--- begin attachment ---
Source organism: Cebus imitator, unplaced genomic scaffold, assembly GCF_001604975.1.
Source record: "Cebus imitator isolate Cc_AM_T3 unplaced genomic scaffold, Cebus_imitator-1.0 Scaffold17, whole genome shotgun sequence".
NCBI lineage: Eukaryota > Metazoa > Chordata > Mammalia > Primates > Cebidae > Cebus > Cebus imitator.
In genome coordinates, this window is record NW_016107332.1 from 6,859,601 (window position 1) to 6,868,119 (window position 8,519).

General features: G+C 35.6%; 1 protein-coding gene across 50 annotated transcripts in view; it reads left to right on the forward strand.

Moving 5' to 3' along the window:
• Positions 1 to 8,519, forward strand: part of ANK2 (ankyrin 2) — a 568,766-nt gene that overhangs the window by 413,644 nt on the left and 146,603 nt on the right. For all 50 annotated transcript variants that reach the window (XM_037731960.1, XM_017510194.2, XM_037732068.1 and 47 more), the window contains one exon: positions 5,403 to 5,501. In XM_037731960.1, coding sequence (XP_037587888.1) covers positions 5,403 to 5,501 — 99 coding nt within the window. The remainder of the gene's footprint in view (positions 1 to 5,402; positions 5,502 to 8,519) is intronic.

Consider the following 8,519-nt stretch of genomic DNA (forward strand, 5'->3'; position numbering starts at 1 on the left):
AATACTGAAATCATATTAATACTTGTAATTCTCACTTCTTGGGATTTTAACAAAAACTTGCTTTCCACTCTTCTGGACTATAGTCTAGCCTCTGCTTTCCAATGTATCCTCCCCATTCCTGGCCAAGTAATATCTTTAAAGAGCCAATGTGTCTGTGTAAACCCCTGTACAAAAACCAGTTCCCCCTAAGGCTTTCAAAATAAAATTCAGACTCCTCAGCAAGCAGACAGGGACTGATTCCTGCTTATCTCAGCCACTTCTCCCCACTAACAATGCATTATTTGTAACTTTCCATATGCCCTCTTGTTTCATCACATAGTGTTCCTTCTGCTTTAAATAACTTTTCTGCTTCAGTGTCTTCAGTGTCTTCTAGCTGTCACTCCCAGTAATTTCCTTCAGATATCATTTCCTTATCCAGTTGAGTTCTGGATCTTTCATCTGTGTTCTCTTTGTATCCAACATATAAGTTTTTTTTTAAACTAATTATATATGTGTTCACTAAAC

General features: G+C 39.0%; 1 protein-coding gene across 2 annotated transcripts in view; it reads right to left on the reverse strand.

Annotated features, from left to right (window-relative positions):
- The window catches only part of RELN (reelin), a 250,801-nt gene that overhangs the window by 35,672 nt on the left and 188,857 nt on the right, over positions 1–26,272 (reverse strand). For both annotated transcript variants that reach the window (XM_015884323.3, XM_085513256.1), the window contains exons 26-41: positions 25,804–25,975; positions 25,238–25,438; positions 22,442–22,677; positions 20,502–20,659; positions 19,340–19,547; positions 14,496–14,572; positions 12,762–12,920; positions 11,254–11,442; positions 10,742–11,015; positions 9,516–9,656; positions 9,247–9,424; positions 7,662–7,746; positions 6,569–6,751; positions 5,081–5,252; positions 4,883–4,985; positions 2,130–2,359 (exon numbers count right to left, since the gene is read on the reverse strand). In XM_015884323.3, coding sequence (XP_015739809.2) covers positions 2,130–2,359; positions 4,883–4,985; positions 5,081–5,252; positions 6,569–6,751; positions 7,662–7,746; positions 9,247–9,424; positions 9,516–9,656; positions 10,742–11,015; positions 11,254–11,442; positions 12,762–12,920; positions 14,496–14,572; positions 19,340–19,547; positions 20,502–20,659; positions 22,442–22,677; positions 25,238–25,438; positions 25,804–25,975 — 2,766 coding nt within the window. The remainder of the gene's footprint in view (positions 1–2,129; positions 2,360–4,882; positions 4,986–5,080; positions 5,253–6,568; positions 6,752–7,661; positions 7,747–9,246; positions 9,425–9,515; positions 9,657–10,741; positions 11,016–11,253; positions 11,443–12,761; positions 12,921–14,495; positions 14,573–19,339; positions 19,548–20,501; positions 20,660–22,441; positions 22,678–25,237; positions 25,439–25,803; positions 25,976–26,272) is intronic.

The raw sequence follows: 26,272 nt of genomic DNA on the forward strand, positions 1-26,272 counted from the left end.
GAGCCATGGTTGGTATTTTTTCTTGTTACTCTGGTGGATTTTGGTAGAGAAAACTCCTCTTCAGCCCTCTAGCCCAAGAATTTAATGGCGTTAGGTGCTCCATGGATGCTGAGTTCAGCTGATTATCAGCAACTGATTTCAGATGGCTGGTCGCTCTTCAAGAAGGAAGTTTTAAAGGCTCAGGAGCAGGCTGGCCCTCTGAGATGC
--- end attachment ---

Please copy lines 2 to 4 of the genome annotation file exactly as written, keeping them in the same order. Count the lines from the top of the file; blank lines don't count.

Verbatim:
Source record: "Cebus imitator isolate Cc_AM_T3 unplaced genomic scaffold, Cebus_imitator-1.0 Scaffold17, whole genome shotgun sequence".
NCBI lineage: Eukaryota > Metazoa > Chordata > Mammalia > Primates > Cebidae > Cebus > Cebus imitator.
In genome coordinates, this window is record NW_016107332.1 from 6,859,601 (window position 1) to 6,868,119 (window position 8,519).